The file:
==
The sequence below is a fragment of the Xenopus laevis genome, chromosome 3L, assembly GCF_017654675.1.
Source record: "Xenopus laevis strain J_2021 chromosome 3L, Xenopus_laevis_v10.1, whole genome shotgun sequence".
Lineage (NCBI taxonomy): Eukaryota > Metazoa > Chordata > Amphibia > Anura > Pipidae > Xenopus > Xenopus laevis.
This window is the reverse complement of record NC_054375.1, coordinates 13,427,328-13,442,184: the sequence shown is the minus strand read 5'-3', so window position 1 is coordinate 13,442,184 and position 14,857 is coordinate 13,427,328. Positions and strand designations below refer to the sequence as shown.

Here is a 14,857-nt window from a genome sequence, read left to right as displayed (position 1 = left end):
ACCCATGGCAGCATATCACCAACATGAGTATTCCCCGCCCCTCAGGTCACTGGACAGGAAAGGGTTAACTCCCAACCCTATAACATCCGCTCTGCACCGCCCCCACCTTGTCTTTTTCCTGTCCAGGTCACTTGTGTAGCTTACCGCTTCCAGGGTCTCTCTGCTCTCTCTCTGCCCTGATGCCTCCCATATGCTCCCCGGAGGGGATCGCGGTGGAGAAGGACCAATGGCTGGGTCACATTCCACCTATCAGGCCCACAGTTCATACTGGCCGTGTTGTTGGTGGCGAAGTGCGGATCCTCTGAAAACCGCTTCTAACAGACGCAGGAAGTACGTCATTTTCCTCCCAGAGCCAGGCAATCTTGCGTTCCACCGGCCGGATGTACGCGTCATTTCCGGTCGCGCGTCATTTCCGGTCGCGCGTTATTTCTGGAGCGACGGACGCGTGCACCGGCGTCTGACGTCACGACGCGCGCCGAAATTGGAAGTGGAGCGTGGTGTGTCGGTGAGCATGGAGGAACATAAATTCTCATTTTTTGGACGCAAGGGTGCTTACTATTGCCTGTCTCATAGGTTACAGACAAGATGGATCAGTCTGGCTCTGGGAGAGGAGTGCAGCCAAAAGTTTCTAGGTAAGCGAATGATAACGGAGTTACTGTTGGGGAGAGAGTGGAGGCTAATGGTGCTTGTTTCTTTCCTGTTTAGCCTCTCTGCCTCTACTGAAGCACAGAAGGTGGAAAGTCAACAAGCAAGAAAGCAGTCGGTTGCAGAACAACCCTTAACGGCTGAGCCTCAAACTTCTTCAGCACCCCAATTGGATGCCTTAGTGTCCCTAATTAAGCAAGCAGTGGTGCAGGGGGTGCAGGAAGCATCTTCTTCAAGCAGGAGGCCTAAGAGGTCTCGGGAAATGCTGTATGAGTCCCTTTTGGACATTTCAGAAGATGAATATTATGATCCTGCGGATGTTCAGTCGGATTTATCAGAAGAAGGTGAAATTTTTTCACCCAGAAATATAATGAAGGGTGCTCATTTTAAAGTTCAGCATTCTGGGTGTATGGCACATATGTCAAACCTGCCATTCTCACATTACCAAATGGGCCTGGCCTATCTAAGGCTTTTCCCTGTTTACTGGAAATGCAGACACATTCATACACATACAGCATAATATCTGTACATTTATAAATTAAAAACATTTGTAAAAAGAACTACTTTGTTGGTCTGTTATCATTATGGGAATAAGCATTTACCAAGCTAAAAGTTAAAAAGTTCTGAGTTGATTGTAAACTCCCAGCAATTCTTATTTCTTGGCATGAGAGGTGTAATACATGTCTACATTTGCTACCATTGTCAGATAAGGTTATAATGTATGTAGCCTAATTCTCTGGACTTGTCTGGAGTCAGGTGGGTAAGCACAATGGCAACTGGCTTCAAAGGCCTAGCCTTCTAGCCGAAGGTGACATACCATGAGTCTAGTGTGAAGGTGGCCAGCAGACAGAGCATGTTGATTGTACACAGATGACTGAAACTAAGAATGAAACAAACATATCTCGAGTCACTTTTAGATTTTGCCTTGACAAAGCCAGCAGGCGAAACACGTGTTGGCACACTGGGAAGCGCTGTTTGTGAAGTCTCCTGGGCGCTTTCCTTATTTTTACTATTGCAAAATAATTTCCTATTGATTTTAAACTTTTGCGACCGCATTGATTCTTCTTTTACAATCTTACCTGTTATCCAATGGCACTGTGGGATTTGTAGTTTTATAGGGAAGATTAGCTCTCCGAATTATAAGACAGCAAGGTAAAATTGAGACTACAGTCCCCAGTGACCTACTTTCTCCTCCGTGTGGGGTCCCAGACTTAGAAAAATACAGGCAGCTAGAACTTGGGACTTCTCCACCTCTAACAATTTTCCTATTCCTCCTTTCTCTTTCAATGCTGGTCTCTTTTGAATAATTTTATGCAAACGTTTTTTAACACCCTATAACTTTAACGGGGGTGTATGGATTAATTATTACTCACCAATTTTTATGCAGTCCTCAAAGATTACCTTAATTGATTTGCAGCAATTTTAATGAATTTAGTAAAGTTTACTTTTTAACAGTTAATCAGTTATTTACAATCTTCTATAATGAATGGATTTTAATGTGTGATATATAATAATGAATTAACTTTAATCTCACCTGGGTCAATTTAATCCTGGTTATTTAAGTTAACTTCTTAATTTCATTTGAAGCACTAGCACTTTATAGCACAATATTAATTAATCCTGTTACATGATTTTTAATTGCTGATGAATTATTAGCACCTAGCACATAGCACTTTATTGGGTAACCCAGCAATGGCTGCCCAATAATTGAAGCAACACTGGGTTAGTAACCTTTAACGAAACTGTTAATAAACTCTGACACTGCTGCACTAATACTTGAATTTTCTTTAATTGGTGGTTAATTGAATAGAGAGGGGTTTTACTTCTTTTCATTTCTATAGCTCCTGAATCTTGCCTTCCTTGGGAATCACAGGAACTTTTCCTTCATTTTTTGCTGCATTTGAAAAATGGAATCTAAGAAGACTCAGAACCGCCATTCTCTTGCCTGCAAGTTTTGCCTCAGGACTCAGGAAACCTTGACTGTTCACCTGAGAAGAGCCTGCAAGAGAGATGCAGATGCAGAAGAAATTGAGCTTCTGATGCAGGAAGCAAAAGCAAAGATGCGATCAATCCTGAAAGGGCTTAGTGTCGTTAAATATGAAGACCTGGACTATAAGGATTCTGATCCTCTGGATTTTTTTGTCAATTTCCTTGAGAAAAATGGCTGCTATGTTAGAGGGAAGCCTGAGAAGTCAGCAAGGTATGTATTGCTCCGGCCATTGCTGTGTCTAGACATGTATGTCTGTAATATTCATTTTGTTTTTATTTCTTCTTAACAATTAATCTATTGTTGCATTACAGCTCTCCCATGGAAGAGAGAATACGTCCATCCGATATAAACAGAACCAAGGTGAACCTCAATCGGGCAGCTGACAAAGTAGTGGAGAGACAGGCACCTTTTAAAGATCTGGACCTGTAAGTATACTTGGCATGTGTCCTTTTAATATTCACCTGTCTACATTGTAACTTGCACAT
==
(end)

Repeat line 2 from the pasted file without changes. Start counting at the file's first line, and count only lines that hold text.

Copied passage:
Source record: "Xenopus laevis strain J_2021 chromosome 3L, Xenopus_laevis_v10.1, whole genome shotgun sequence".